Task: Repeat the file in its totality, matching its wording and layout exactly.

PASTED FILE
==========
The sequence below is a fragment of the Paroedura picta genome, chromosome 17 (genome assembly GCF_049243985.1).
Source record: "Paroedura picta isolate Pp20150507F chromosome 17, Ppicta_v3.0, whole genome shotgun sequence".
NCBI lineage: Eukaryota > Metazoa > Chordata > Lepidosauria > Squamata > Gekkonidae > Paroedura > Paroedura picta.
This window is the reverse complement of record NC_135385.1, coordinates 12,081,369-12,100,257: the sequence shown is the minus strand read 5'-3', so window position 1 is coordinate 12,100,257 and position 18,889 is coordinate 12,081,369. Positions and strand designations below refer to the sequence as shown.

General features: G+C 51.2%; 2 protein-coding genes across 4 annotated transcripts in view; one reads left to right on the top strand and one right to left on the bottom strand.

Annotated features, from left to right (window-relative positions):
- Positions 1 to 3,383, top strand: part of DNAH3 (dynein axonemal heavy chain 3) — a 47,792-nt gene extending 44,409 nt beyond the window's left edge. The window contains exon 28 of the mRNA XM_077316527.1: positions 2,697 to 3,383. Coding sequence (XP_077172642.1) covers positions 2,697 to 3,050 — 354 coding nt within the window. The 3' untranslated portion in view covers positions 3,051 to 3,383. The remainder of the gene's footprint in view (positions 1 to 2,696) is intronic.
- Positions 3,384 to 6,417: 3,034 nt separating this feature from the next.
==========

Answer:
The sequence below is a fragment of the Paroedura picta genome, chromosome 17 (genome assembly GCF_049243985.1).
Source record: "Paroedura picta isolate Pp20150507F chromosome 17, Ppicta_v3.0, whole genome shotgun sequence".
NCBI lineage: Eukaryota > Metazoa > Chordata > Lepidosauria > Squamata > Gekkonidae > Paroedura > Paroedura picta.
This window is the reverse complement of record NC_135385.1, coordinates 12,081,369-12,100,257: the sequence shown is the minus strand read 5'-3', so window position 1 is coordinate 12,100,257 and position 18,889 is coordinate 12,081,369. Positions and strand designations below refer to the sequence as shown.

General features: G+C 51.2%; 2 protein-coding genes across 4 annotated transcripts in view; one reads left to right on the top strand and one right to left on the bottom strand.

Annotated features, from left to right (window-relative positions):
- Positions 1 to 3,383, top strand: part of DNAH3 (dynein axonemal heavy chain 3) — a 47,792-nt gene extending 44,409 nt beyond the window's left edge. The window contains exon 28 of the mRNA XM_077316527.1: positions 2,697 to 3,383. Coding sequence (XP_077172642.1) covers positions 2,697 to 3,050 — 354 coding nt within the window. The 3' untranslated portion in view covers positions 3,051 to 3,383. The remainder of the gene's footprint in view (positions 1 to 2,696) is intronic.
- Positions 3,384 to 6,417: 3,034 nt separating this feature from the next.